Les Enfants terribles (The Strange Ones) (1950)
Critic Consensus: No consensus yet.
Adapted by Jean Cocteau from his own novel and directed by Jean-Pierre Melville, Les Enfants Terribles is set in motion when a sensitive youth, Paul (Edouard Dermit), is injured by a snowball flung by school bully Dargelos (Renée Cosima, an actress in male drag). The bully later reappears in the form of a young girl, Agathe (played again by Cosima), with whom Paul becomes infatuated. This arouses the displeasure of Paul's sister, Elisabeth (Nicole Stephane), who also harbors a carnal desire for her brother. Elisabeth arranges to destroy Paul's romance, forcing Agathe to marry another. The sister gets her comeuppance in a perversely indirect fashion at the hands of the male bully Dargelos. This film was completed in 1952, but not released in the U.S. until 1975. ~ Hal Erickson, Rovi … More
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Critic Reviews for Les Enfants terribles (The Strange Ones)
Jean Cocteau has written the pic and delivers the commentary, which creates a gripping, dream-like attraction.
Perhaps Melville is the only one who could have directed Cocteau's book of childish mind games so lucidly.
Unfortunately, the film's more poetic visual tendencies are frequently undermined by the unnecessary narration written and performed by Cocteau himself, which informs us of emotions and psychological states that are mostly evident on-screen.
One must admire the talents of Melville and Cocteau while watching the film, but the strongest emotions are arch and the biggest plot turns are silly.
Audience Reviews for Les Enfants terribles (The Strange Ones)
far from being one of melvilles better films, the film suffers from intolerable characters and a dull and pointless story through 3/4 of the film. thankfully melville did a lot with a little, redeeming the otherwise dull story with an interesting and tragic final act. the technical points also save the film with great direction, interesting camera angles, and great lighting choices, especially in the gallery scenes. overall somewhat disappointing but still very worthwhile, especially for melville fans.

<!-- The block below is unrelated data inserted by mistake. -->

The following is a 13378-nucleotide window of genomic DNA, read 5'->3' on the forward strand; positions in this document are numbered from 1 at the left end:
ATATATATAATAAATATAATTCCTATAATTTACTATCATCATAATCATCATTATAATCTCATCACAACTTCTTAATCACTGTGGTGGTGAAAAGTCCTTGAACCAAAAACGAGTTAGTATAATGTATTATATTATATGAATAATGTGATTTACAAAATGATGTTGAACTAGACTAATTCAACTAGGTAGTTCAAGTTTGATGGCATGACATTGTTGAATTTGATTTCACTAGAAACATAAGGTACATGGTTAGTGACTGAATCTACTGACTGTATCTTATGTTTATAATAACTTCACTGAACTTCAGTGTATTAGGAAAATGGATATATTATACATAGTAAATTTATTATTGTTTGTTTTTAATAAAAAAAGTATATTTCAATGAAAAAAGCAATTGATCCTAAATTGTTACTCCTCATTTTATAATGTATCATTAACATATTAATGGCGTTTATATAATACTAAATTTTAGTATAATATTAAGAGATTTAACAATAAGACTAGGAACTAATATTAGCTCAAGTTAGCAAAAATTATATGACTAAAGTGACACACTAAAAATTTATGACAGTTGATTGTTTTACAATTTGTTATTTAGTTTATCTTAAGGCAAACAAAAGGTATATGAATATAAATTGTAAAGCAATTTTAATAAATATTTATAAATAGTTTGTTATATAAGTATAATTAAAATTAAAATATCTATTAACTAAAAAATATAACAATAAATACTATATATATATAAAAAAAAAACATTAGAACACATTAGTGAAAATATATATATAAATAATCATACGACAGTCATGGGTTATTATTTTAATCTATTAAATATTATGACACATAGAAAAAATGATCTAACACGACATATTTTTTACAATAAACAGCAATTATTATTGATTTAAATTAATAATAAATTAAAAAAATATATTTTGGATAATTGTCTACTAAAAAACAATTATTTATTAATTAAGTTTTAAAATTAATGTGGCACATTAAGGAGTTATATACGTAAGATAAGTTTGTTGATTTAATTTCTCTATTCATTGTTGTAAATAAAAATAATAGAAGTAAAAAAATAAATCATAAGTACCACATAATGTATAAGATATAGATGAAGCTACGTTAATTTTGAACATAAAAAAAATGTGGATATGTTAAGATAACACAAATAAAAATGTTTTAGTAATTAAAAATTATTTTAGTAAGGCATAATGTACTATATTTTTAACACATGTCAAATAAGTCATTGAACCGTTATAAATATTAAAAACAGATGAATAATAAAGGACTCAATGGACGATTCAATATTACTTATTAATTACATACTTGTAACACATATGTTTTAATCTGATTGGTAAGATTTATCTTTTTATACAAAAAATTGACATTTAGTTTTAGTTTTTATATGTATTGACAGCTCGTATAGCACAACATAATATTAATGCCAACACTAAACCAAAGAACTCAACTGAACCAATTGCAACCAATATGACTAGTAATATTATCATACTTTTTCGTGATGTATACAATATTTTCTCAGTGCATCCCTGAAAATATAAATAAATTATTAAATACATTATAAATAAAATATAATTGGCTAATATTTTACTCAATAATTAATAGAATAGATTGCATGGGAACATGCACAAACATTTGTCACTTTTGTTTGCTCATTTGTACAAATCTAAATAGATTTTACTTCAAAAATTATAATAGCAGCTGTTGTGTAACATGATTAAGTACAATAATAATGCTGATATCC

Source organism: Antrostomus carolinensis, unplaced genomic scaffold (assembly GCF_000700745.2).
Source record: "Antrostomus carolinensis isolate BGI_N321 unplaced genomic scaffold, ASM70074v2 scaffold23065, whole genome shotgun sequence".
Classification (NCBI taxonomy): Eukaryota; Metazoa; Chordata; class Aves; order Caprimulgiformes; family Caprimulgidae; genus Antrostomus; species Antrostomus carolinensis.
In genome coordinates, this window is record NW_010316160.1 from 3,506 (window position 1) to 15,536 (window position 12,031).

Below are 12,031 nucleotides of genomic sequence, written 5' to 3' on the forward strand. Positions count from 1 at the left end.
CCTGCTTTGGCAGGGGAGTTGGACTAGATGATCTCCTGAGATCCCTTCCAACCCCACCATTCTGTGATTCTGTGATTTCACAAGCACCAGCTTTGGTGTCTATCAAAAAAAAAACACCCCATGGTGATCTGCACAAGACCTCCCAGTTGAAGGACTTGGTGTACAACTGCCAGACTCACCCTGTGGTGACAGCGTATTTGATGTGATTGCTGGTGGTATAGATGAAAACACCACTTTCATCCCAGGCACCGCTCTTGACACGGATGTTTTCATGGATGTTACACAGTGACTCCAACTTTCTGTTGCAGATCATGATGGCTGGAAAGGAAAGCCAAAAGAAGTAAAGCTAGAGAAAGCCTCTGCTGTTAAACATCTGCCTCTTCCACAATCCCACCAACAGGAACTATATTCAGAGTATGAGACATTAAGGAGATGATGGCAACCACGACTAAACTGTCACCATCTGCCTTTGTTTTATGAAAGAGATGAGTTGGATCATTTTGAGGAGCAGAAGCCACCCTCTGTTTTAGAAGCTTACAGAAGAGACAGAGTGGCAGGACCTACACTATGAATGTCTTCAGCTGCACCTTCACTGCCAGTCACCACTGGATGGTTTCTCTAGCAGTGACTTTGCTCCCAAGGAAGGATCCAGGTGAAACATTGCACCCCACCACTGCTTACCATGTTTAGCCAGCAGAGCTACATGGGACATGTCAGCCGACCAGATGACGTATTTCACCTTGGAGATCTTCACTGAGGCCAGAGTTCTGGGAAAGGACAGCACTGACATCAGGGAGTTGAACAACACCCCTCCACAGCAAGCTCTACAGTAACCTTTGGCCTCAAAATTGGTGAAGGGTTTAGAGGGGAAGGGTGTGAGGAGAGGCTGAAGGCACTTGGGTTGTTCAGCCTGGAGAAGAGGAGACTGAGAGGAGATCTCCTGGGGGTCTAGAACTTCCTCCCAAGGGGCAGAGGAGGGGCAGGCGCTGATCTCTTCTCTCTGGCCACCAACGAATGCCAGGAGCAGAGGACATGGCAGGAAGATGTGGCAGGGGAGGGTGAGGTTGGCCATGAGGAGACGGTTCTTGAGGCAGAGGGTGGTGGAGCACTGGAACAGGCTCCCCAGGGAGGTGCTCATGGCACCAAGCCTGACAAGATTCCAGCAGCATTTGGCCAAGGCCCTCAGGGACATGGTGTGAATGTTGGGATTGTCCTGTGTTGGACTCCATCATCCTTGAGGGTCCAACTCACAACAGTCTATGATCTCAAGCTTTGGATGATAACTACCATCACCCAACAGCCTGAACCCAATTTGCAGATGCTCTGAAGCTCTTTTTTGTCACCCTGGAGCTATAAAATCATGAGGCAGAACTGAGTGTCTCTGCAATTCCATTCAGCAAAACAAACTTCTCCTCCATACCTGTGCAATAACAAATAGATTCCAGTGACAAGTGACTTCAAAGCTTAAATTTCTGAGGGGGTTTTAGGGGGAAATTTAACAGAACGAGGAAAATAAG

"Les Enfants Terribles" starts with boys with being boys, but maybe too much as Paul(Edouard Dermithe) is injured by an errant throw in a snowball fight lobbed by Dargelos(Renee Cosima). While Dargelos is expelled, it is not for that but for a run-in with the headmaster(Jean-Marie Robain). As far as Paul goes, the family doctor(Maurice Revel) says he will be okay with some rest, which leaves his sister Elisabeth(Nicole Stephane) to take care of him along with their invalid mother(Maria Cyliakus). When she dies, their friend Gerard(Jacques Bernard) takes them on a holiday to the sea.
"Les Enfants Terribles" is a darkly entertaining tale of family tragedy and how family while comforting can also be the worst of traps at times. So while the movie has one eye on the past, it also has another one on the future, as these young people have already had more than their share of experience with death. That not only the involves the complicated feelings the characters have for each other that they have a hard time expressing despite all the words but also the movie's anticipating the French New Wave in its character structure and linking narration.
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